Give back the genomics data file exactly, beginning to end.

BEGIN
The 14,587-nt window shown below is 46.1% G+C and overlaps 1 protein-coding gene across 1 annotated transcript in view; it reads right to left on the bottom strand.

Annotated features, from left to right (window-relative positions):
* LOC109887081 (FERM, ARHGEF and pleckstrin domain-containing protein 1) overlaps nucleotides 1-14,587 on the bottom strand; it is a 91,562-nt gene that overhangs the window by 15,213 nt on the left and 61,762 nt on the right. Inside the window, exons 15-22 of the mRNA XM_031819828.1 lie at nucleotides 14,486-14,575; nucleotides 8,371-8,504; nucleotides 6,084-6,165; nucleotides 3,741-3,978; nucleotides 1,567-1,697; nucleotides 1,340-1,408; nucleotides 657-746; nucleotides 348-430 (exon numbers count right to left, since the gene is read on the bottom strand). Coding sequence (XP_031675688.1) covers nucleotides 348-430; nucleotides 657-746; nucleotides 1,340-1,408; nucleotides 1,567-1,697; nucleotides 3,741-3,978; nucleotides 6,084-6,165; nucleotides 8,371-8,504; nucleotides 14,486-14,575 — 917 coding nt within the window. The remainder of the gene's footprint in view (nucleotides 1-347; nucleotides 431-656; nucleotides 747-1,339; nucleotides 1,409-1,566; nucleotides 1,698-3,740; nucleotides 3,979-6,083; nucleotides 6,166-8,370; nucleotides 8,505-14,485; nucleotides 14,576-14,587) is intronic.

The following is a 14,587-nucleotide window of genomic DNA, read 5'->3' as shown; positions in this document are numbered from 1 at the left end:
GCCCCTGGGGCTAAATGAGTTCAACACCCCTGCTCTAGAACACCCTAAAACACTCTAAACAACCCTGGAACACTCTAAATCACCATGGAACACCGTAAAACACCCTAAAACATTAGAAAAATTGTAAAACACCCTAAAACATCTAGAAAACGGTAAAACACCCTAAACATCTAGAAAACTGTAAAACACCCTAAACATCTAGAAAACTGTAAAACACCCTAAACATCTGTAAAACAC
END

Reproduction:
The 14,587-nt window shown below is 46.1% G+C and overlaps 1 protein-coding gene across 1 annotated transcript in view; it reads right to left on the bottom strand.

Annotated features, from left to right (window-relative positions):
* LOC109887081 (FERM, ARHGEF and pleckstrin domain-containing protein 1) overlaps nucleotides 1-14,587 on the bottom strand; it is a 91,562-nt gene that overhangs the window by 15,213 nt on the left and 61,762 nt on the right. Inside the window, exons 15-22 of the mRNA XM_031819828.1 lie at nucleotides 14,486-14,575; nucleotides 8,371-8,504; nucleotides 6,084-6,165; nucleotides 3,741-3,978; nucleotides 1,567-1,697; nucleotides 1,340-1,408; nucleotides 657-746; nucleotides 348-430 (exon numbers count right to left, since the gene is read on the bottom strand). Coding sequence (XP_031675688.1) covers nucleotides 348-430; nucleotides 657-746; nucleotides 1,340-1,408; nucleotides 1,567-1,697; nucleotides 3,741-3,978; nucleotides 6,084-6,165; nucleotides 8,371-8,504; nucleotides 14,486-14,575 — 917 coding nt within the window. The remainder of the gene's footprint in view (nucleotides 1-347; nucleotides 431-656; nucleotides 747-1,339; nucleotides 1,409-1,566; nucleotides 1,698-3,740; nucleotides 3,979-6,083; nucleotides 6,166-8,370; nucleotides 8,505-14,485; nucleotides 14,576-14,587) is intronic.

The following is a 14,587-nucleotide window of genomic DNA, read 5'->3' as shown; positions in this document are numbered from 1 at the left end:
GCCCCTGGGGCTAAATGAGTTCAACACCCCTGCTCTAGAACACCCTAAAACACTCTAAACAACCCTGGAACACTCTAAATCACCATGGAACACCGTAAAACACCCTAAAACATTAGAAAAATTGTAAAACACCCTAAAACATCTAGAAAACGGTAAAACACCCTAAACATCTAGAAAACTGTAAAACACCCTAAACATCTAGAAAACTGTAAAACACCCTAAACATCTGTAAAACAC